Facts about Onyx and Lithotherapy in Ancient Cultures

Onyx has been highly valued by several cultures throughout history, each attributing unique properties and significance to the stone. From the Ancient Greeks who gave Onyx its name, to Queen Victoria who incorporated the stone in some of the period’s most stunning and meaningful pieces of jewelry, the stone has a rich history with links to the divine and the royal.

Onyx or Onux, Fingernail of a Goddess

The mythological origins of onyx are deeply rooted in Greek mythology, particularly involving the figures of Aphrodite and her son, Cupid. According to the legend, Cupid (the Roman equivalent of the Greek god Eros, the god of desire) cut the fingernails of his mother, Venus (Aphrodite in Greek mythology), while she slept.

The gods then transformed these clippings into onyx stones, thereby immortalizing every part of her divine body. In fact, the name Onyx comes from the Greek word for fingernail “Onux

This myth is reflective of the broader cultural practices of the Romans and Greeks, who often used myths to explain natural phenomena and the origins of various stones and materials found in the world. The story provides both the divine origin for Onyx and connects it to themes of love and beauty characteristic of Venus/Aphrodite.

Onyx in Queen Victoria’s Mourning Jewelry

Queen Victoria is well-known for popularizing mourning jewelry during the Victorian era. This jewelry often incorporated onyx due to its somber appearance and supposed protective properties, aligning with the era's fascination with spiritualism and the occult.

One notable piece associated with Queen Victoria is an onyx, banded agate, enamel, and diamond pendant created in memory of her daughter Alice, featuring an onyx heart. This piece exemplifies the type of mourning jewelry that Queen Victoria would have worn or commissioned.

This onyx heart, detailed with a coronet and featuring Alice’s name, symbolizes the depth of Victoria's grief and her desire to keep the memory of her loved ones close. Additionally, this pendant includes a lock of Alice's hair, encapsulating the personal and intimate nature of mourning jewelry from that era.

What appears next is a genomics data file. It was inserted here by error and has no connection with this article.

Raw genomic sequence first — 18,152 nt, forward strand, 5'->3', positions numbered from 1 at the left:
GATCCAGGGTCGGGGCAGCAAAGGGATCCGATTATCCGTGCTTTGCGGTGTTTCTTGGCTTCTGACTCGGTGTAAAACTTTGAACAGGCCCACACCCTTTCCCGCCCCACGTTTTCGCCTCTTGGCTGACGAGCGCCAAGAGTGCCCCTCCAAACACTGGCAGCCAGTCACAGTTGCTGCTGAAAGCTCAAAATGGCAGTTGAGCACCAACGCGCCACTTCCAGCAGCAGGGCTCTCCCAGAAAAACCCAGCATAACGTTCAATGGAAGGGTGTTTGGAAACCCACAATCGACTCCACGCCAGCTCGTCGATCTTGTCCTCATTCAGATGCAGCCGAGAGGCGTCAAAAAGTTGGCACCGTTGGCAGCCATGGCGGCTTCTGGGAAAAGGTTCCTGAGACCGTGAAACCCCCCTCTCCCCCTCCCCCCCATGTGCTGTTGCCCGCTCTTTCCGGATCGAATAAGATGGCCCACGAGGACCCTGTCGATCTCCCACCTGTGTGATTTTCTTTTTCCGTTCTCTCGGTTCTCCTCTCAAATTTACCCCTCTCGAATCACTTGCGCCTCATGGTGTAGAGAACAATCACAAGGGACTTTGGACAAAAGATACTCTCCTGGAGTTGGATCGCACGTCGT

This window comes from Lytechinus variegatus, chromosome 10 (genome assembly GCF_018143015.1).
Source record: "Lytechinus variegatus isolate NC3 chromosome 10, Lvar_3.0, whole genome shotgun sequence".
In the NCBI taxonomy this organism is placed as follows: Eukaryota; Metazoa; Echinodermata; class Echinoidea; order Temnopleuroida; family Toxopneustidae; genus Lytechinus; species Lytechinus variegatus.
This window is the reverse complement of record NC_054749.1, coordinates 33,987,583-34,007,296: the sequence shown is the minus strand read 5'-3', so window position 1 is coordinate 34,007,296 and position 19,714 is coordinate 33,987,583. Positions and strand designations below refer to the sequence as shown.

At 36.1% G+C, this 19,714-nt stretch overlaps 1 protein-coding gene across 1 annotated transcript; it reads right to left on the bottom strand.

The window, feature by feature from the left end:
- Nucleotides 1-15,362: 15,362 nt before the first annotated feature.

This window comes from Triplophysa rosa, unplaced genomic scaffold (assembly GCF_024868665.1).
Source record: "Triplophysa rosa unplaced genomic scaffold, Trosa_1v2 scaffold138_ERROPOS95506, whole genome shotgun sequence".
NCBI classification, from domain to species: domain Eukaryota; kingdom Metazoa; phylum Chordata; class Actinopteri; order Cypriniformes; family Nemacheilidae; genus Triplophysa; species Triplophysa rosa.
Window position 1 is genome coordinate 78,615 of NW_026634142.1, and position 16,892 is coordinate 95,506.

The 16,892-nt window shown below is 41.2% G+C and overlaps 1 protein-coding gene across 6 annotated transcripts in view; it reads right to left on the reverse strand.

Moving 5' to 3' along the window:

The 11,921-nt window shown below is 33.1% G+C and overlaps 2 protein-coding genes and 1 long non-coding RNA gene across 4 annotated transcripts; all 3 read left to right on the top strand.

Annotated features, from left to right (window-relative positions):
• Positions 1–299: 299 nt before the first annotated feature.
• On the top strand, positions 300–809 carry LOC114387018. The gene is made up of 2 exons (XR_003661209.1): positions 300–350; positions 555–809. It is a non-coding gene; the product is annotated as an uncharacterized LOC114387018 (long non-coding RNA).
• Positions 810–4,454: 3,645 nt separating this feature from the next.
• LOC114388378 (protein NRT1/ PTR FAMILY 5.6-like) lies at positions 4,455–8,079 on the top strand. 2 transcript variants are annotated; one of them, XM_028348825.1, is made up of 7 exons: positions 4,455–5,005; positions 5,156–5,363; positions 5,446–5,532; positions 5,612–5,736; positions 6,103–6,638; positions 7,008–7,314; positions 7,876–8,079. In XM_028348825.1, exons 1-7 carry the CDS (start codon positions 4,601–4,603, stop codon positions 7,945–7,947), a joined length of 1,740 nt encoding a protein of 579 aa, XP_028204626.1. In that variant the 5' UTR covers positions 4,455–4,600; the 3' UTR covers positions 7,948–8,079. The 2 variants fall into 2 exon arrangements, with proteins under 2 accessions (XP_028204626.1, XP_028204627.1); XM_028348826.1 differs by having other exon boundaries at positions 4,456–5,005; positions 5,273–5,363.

Valued in Vastu-Shastra

Onyx, known for its protective and grounding qualities, is thought to enhance stability and security. In Indian culture, onyx is regarded as a particularly auspicious and protective stone, believed to offer both physical and emotional benefits. It is commonly used to ward off the evil eye and is said to bring spiritual inspiration and control over emotions.

According to astrological beliefs, wearing onyx can help eliminate negative thinking and reduce stress and neurological disorders. The stone is also thought to improve kidney, eye, and hair health, and is particularly noted for its ability to alleviate pain during childbirth​.

In Vastu Shastra, which is closely linked to the holistic wellness principles of Ayurveda, every direction and zone in a living space has specific energies and attributes.

Vastu principles aim to harmonize spatial energies with natural elements, thereby promoting health, prosperity, and happiness. It is believed that placing onyx in certain areas of a home or office can shield the occupants from malevolent influences and psychic attacks.

Onyx’s Use in Ancient Roman Seals and Signet Rings

Pliny the Elder, in his encyclopedic work Natural History, discusses onyx and its uses in Roman society, such as in seal rings. Onyx and similar stones were important in Roman culture for authentication and as symbols of the personal identities of their wearers.

Specifically, Pliny notes the uses of onyx in Roman society for carved items like seals, which were integral to signet rings. He appreciates onyx for its aesthetic qualities and its utility in craftsmanship, which made it a favored choice in making detailed engravings for signet rings.

A Lasting Legacy

Throughout history, onyx has been cherished across various cultures for its unique properties and mythological significance. From its legendary origins in Greek mythology as the fingernail of the goddess Venus, to its esteemed place in Queen Victoria's mourning jewelry, onyx has symbolized protection, beauty, and deep personal connection.

These uses highlight Onyx's enduring legacy as a stone that transcends ornamental value, integrating deeply into the spiritual and daily lives of those who value its presence. Through its historical, aesthetic, and protective qualities, Onyx remains a profound testament to the interweaving of nature's artistry with human history and culture.

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